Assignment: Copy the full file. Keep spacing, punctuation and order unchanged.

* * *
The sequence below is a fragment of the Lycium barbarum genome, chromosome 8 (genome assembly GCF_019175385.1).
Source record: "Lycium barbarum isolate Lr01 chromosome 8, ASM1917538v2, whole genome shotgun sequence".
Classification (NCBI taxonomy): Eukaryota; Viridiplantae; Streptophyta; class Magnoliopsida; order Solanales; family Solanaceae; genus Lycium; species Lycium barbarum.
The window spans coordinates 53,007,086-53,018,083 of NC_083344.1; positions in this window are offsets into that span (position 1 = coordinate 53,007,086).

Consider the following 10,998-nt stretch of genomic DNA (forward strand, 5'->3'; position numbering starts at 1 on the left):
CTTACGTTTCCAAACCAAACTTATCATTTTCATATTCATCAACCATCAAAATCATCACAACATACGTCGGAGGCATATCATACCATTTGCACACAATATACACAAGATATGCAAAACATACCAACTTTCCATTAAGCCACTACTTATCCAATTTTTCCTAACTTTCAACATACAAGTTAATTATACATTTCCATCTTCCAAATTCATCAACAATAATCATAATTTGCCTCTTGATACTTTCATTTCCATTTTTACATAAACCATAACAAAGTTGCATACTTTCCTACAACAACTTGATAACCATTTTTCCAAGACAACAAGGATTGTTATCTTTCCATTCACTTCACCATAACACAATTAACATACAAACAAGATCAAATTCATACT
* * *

The sequence below is a fragment of the Lycium barbarum genome, chromosome 8 (genome assembly GCF_019175385.1).
Source record: "Lycium barbarum isolate Lr01 chromosome 8, ASM1917538v2, whole genome shotgun sequence".
Classification (NCBI taxonomy): Eukaryota; Viridiplantae; Streptophyta; class Magnoliopsida; order Solanales; family Solanaceae; genus Lycium; species Lycium barbarum.
The window spans coordinates 53,007,086-53,018,083 of NC_083344.1; positions in this window are offsets into that span (position 1 = coordinate 53,007,086).

Consider the following 10,998-nt stretch of genomic DNA (forward strand, 5'->3'; position numbering starts at 1 on the left):
CTTACGTTTCCAAACCAAACTTATCATTTTCATATTCATCAACCATCAAAATCATCACAACATACGTCGGAGGCATATCATACCATTTGCACACAATATACACAAGATATGCAAAACATACCAACTTTCCATTAAGCCACTACTTATCCAATTTTTCCTAACTTTCAACATACAAGTTAATTATACATTTCCATCTTCCAAATTCATCAACAATAATCATAATTTGCCTCTTGATACTTTCATTTCCATTTTTACATAAACCATAACAAAGTTGCATACTTTCCTACAACAACTTGATAACCATTTTTCCAAGACAACAAGGATTGTTATCTTTCCATTCACTTCACCATAACACAATTAACATACAAACAAGATCAAATTCATACT